An albeit unexpected, but much needed move and combat rebalance was announced by our overlords at Niantic a few days ago. The update is officially live and most of the changes have been implemented, so let’s take a second look at the news.
The key highlights of this combat rebalance include:
In this article we will mostly cover Points 3, 4, and 5 and go over the winners and losers from a PvP and PvE perspective as a result of the newly added moves and newly acquired learn-sets, as well as, the nerfs and buffs to existing moves.
The energy cost to fire off a Night Slash has been reduced in Trainer Battles and now requires only 35 energy to be activated. Furthermore, it now has a 12.5% chance to buff the user’s attack by 2 stages. The base damage has not been changed and is still at 50, thus giving Night Slash an overall buff.
Although it is mostly used as a coverage move in PvP due to not many Dark Types actually learning it, several Pokémon will benefit from the early damage window of Night Slash and the potential +2 attack buff.
The Winners of the Night Slash buff include:
Icy Wind received a slight buff in PvP as well, as it now guarantees to decrease the opposing Pokémon’s attack stat by 1 stage. The energy cost and base damage have not been tinkered with and remain at 60 base power with a 45 energy cost.
The Winners of the Icy Wind buff are:
The first nerf on this list, Hydro Cannon’s base damage was reduced from 90 to 80 in PvP only. Out of the 3 Starter Community Day exclusive moves, Hydro Cannon was always the strongest (and continues to be in PvE), however with its base power now being slightly nerfed in PvP, it makes the Water type starters a little less threatening.
The most notable Losers of the Hydro Cannon nerf are:
Niantic decided to nerf Frustration and Return in a pretty major way in PvP only, and the once low energy costing, fast charge moves now require a significant 70 energy to pull off, essentially making Return a Hyper Beam clone. One can say this nerf has only caused “frustration” among the PvP community, and the “return” on investment into Shadow/Purified Pokémon is now minuscule.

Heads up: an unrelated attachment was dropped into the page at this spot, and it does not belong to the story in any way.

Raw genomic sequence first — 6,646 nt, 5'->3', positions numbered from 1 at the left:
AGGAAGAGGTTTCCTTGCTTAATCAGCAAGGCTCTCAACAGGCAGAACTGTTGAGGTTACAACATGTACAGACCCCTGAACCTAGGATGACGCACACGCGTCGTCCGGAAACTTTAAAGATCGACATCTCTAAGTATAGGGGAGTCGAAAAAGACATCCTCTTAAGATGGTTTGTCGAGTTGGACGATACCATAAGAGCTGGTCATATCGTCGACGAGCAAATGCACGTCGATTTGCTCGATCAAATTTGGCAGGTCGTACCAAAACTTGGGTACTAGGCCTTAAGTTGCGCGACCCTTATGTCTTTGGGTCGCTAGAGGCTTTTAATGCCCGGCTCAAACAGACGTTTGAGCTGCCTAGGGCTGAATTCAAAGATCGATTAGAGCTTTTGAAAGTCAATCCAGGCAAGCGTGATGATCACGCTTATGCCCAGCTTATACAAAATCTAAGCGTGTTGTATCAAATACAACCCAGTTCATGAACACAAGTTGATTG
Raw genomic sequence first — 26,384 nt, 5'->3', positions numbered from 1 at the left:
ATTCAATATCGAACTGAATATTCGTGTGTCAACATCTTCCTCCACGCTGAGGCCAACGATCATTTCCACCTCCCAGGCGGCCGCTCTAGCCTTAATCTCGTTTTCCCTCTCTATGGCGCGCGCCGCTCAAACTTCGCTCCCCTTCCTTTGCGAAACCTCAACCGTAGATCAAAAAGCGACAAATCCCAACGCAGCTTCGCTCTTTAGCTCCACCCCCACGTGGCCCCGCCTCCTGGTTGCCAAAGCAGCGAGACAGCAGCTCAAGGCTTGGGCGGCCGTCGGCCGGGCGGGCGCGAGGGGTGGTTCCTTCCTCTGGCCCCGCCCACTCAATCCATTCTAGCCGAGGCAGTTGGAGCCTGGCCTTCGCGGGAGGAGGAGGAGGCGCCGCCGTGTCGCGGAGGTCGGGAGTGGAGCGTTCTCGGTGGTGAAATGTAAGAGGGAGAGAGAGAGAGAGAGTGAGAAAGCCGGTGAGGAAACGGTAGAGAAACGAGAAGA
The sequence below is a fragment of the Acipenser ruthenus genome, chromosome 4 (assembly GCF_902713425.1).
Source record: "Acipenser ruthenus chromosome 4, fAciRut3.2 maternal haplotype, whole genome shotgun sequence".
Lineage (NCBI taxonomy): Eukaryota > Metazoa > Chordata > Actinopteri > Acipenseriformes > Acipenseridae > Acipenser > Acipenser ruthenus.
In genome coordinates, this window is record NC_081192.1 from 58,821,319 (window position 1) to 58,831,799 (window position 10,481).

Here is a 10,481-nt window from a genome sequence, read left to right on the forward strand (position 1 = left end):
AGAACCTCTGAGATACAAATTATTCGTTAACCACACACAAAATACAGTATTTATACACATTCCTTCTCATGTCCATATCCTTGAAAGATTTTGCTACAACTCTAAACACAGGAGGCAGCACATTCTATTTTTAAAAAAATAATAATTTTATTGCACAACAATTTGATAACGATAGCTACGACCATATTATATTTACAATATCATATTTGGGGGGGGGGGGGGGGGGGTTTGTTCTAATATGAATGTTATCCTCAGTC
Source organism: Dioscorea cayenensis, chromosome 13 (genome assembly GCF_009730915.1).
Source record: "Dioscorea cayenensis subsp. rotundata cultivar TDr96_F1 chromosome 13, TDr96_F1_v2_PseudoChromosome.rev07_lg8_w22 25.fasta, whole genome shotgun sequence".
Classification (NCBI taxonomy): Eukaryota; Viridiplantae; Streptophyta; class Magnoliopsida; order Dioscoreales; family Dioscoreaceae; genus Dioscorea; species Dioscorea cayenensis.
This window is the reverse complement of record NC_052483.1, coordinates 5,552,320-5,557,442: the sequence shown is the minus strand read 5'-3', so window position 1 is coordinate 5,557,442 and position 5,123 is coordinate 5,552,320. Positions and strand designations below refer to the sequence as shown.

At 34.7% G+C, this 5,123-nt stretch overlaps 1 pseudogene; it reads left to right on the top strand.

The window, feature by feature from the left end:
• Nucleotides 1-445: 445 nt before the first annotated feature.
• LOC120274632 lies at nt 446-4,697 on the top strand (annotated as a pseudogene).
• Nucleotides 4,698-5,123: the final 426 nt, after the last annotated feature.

The major Losers of this Frustration/Return nerf include:
Receiving an increase in base damage in both PvP and PvE, Mud Slap now does 18 damage in Raids and Gym Battles, and 11 damage in PvP. Several Pokémon have benefited from this slight buff.
The major Winners of the Mud Slap buff include:
A move that you probably didn’t know even existed, Sand Tomb until now was only available to a very select few NFE (Not fully evolved) Pokémon. However with the latest move shake-up, Sand Tomb received a buff in PvP only, and can now be learned by a few strong Pokémon. In PvP, Sand Tomb is a low energy costing (35 energy cost), low damage dealing (25 base power) charge move that is guaranteed to decrease the opposing Pokémon’s attack by 1 stage. In many ways, it is like a de-buffing Power-up Punch.
The Winners of the Sand Tomb buff include:
The next major buff benefiting several Ground types has come in the form of a base damage increase to Earthquake in both PvE and PvP. Earthquake now does 140 base damage in Raids and Gym Battles, and 120 damage in PvP. This upgrade has now closed the gap between Earth Power/Drill Run and Earthquake users, and has made the latter more viable than before.
The major Winners of the Earthquake buff include:
(PvP & PvE)
(PvP & PvE)
(PvP & PvE)
Overheat has been tinkered with in the world of PvP only. Not necessarily a direct buff, but Overheat now charges up faster (55 energy cost) with a slight reduction in base power (130 base damage). The primary caveat however, is that upon using Overheat, the user’s attack will be reduced by 2 stages. This benefits several PvP Pokémon that can now charge up to Overheat much faster, do enormous damage, and then swap out to negate the attack debuff.
The Winners as a result of the Overheat buff include: